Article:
Cough is an important medical and economic problem. It is a common symptom of a number of respiratory and nonrespiratory disorders. It has a substantial impact on health; it represents the most common symptom leading patients to consult with their doctor.1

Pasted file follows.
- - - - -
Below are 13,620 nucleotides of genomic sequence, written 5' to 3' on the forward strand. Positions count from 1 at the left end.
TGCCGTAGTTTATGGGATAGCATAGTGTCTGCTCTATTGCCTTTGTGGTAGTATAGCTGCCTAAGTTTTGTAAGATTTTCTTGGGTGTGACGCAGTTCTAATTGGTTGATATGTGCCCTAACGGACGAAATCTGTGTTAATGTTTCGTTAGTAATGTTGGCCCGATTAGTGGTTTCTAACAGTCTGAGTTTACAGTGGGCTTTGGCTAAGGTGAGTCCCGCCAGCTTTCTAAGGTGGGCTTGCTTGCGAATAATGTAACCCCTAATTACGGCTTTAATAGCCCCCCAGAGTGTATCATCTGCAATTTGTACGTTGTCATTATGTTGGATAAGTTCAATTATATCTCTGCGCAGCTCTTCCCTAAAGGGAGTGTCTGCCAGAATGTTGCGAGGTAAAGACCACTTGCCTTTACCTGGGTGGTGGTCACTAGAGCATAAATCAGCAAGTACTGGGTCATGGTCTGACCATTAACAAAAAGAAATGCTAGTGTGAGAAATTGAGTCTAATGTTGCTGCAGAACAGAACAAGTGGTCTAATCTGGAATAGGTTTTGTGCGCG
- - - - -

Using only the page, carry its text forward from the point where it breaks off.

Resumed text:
Traditionally, cough has been categorized as follows based on duration: acute cough, lasting < 3 weeks; subacute cough, lasting 3 to 8 weeks; and chronic cough, lasting > 8 weeks.2– Most of the published studies on cough have concentrated on chronic cough. In this issue of CHEST (see page 1142), Kwon et al3 make an important contribution and fill a void in the literature by prospectively looking at the causes of subacute cough. They report on 529 patients with a complaint of cough from Seoul, Korea, but focus on the 184 patients who met the criteria for subacute cough. Their initial approach included obtaining a medical history, and performing a physical examination, pulmonary function studies, including a methacholine bronchoprovocation challenge (BPC), chest roentgenogram, and an induced sputum test measuring eosinophils. No initial therapy was given. Patients were seen 7 to 10 days later. Cough had spontaneously resolved in 62 of 182 patients (34%). A diagnosis of “postinfectious cough,” based on predefined criteria, was given to most patients with spontaneously resolving cough (74.3%).